While it doesn’t quite seem like it’s nearly winter, it is already the start of the wastewater averaging (WWA) season. What is wastewater averaging, you ask? Well, let me tell you…
In the winter months the City assumes that our water usage is lower than any other time of year simply because it’s cold out (its winter and ideally cold!) and we’re not watering our yards. As an aside, during winter the lawn and landscape isn’t growing, it’s going dormant. No need to water it at all, just an occasional watering once a month is plenty. Because these month’s water consumption is low, the City uses these 3 billing cycles (Nov-Dec, Dec-Jan, Jan-Feb) to determine how much you’re going to be charged for wastewater (a.k.a. sewer) for the rest of the year. The City has no meter on the wastewater line coming out of your house, so we can’t see exactly how much water is being put down the drains; we make an educated assumption that all water being used at your house is going down the drain. Since no water is being used outdoors (Right?? Turn off those sprinkler systems!), then the theory is that all water is being used indoors, for necessary purposes—baths, showers, toilets, sinks, dish and clothes washers, etc.
The average of these months water use is what you are charged for wastewater for the remainder of the year. So, for example, if you use 5400 gallons on your Dec bill, 4900 on January bill, and 4500 on February bill then your WWA would be 5400 + 4900 + 4500 / 3 = 4933, which would be rounded to 4900 gallons. So, for the rest of the year, the most you’ll be charged for wastewater is 4900 gallons! That’s good! No matter if your water use goes higher in the summer; the waste water use is capped at 4900 gallons.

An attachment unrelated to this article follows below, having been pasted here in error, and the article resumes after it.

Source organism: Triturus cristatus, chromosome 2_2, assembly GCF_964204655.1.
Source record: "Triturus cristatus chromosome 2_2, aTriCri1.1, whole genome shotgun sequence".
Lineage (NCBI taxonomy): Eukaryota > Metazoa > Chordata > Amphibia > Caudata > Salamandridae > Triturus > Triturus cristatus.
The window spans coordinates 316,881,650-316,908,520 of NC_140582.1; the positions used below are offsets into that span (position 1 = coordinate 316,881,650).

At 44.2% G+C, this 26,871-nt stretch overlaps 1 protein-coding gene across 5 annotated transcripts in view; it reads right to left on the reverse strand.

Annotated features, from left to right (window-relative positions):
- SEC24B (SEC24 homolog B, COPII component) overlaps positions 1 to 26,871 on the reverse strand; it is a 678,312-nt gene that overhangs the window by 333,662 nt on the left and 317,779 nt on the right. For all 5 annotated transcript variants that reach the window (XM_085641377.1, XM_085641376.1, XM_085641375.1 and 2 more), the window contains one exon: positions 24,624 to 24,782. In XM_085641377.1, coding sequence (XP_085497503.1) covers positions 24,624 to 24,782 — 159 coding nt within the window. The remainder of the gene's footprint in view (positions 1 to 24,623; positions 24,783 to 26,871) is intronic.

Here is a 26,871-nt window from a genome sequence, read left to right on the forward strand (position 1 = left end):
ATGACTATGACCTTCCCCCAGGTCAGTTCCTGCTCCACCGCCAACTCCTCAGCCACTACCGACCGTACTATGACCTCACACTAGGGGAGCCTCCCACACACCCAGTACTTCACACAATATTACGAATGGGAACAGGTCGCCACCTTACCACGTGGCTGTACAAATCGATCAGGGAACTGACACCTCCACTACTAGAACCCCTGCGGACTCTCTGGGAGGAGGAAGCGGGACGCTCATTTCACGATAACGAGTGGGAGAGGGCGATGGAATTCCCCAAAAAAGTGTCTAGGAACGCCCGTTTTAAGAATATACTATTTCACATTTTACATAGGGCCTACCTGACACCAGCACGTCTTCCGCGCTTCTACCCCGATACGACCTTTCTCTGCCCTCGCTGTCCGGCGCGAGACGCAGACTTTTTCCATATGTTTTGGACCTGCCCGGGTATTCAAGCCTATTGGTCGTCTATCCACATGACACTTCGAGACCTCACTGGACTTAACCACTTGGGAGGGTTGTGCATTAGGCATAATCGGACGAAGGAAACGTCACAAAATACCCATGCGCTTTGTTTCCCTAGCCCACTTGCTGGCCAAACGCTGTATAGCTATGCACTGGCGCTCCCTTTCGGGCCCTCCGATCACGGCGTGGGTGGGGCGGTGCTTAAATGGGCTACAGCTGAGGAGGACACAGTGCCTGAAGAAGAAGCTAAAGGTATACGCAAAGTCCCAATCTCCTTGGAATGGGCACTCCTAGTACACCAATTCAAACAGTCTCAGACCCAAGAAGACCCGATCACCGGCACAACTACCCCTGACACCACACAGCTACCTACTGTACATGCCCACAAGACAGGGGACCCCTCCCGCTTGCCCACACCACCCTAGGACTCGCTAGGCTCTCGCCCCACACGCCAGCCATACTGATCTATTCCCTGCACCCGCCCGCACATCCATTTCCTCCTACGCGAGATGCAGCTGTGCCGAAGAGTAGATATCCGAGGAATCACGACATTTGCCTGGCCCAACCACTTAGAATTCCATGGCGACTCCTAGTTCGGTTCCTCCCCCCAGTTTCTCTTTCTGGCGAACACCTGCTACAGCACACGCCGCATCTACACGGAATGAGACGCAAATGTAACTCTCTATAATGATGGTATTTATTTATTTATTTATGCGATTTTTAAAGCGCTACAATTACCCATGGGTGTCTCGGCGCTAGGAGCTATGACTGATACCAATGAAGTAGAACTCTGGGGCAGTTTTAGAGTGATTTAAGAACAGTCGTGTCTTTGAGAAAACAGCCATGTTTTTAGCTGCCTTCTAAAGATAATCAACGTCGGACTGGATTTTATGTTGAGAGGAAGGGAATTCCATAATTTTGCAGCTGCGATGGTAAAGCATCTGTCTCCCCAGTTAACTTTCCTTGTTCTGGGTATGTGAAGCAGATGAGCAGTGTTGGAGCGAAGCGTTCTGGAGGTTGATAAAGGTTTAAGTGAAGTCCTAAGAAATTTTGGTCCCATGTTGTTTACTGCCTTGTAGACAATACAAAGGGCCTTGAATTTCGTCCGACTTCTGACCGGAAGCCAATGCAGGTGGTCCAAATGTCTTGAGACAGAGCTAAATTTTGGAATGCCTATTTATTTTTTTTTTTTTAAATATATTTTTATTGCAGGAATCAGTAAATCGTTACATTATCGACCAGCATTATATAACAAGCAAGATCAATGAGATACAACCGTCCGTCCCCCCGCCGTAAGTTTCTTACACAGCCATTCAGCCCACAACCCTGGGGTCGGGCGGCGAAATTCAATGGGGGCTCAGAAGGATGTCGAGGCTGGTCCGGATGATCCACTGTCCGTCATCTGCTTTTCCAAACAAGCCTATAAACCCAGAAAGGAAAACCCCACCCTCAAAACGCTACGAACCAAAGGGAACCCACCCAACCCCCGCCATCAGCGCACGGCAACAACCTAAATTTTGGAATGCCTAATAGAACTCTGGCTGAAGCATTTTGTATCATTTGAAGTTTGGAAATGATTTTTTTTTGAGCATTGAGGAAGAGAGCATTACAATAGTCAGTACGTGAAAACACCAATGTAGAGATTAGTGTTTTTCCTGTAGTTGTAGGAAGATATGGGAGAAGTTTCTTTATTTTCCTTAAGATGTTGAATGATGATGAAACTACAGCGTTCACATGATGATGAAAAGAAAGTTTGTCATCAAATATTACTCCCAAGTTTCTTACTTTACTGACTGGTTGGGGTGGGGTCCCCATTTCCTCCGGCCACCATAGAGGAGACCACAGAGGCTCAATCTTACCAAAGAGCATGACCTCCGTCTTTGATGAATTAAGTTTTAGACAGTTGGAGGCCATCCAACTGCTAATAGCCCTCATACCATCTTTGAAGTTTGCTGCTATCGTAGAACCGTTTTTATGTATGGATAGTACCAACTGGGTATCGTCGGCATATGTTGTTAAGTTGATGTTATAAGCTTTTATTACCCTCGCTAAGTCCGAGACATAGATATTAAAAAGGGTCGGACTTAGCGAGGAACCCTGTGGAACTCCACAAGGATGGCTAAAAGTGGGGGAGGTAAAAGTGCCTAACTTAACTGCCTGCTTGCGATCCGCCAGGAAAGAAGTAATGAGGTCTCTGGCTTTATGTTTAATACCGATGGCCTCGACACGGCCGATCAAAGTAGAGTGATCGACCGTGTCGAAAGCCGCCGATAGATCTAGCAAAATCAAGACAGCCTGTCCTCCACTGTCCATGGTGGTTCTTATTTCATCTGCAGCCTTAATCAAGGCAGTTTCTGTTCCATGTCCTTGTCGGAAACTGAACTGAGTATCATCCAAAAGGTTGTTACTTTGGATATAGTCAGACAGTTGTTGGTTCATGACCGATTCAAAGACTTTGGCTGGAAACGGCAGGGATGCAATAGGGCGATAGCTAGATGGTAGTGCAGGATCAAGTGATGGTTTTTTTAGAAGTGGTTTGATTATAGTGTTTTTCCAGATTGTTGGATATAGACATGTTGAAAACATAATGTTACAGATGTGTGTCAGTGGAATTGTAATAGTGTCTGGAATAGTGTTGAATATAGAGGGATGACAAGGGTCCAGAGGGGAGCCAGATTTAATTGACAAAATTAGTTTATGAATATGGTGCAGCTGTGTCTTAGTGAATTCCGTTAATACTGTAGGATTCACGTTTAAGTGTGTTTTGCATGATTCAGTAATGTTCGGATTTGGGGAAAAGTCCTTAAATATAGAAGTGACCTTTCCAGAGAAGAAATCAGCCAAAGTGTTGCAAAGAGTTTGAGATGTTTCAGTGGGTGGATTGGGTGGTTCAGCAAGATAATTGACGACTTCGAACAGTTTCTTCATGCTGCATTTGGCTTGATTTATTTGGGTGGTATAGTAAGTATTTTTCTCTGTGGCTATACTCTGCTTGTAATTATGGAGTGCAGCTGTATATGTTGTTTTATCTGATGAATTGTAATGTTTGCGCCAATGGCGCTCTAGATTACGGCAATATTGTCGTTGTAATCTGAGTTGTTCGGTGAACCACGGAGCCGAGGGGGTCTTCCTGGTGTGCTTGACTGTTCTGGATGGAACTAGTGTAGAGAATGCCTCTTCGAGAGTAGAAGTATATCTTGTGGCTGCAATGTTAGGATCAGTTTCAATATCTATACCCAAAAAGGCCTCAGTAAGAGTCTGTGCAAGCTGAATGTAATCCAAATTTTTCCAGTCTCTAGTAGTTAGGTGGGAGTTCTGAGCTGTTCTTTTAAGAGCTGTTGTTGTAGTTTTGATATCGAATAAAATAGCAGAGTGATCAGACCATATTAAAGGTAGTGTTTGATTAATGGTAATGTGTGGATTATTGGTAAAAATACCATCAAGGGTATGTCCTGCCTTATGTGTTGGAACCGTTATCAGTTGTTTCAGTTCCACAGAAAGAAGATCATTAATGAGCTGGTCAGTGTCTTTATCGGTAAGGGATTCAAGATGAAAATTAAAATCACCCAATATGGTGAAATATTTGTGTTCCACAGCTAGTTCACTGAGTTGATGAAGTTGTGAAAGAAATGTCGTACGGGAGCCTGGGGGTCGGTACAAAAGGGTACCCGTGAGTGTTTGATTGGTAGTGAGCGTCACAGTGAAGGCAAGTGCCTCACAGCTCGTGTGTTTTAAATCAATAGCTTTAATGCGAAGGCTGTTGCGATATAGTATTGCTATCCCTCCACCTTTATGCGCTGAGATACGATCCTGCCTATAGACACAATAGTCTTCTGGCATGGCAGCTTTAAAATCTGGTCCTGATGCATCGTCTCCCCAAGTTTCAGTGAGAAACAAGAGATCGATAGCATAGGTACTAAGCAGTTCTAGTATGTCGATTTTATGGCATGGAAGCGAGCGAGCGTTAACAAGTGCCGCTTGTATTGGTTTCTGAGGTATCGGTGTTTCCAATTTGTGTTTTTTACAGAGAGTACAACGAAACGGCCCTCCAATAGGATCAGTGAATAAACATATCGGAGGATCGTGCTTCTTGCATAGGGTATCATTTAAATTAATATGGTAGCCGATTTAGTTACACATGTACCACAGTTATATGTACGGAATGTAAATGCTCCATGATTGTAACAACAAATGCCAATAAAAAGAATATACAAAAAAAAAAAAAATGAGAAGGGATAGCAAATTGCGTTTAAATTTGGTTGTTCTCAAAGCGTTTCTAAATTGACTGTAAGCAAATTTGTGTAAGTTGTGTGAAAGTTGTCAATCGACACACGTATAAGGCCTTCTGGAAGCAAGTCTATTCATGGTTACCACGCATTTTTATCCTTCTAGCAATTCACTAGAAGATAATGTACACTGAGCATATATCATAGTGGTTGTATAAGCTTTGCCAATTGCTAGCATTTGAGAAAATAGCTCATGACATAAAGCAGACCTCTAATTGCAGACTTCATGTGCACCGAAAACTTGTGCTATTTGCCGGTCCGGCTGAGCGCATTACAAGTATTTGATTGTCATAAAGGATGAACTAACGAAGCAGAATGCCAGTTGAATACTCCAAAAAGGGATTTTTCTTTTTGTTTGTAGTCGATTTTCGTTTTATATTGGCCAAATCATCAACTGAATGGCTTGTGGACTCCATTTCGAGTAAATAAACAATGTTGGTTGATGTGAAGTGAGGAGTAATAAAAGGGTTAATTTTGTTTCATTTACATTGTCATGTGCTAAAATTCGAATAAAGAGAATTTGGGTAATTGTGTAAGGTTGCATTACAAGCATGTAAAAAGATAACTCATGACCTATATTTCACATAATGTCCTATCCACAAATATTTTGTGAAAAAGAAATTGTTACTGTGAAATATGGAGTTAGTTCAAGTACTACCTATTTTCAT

This is a number that is recalculated annually, so if you “mess up” and refill your pool or keep watering that yard the whole winter, you can fix it the next year by keeping the water use down. So again, turn off those sprinklers! Fix leaks!
Another way to keep water use low in winter is to check for leaks, especially in your toilets. Watch our video to learn how to check your toilet to see if it’s efficient or if it’s leaking. Dye tablets to check toilets for leaks are available free of charge at our utility billing office (in City Hall), or food coloring works well too.
I say in the video that toilets using 1.6 gallons per flush (gpf) or less are considered efficient. I want to add to that by saying that as of January 1, 2014, it became state law that all toilets sold in Texas must use 1.28 gallons per flush OR LESS. So that means even if you have a 1.6 gpf toilet, you can make it even more efficient, and save more water each time you flush (and reduce those waste water charges further) by upgrading to a new 1.28 gpf toilet! Upgrading from an older model toilet to a new one can save up to 4,000 gallons yearly! Wow! How many toilets do you have in your house that can be upgraded?
The City’s Water Conservation Program’s has a rebate program for this upgrade (could be a useful Christmas gift??). Find the details about the toilet rebate at www.cityofroundrocktexas.gov/conservation.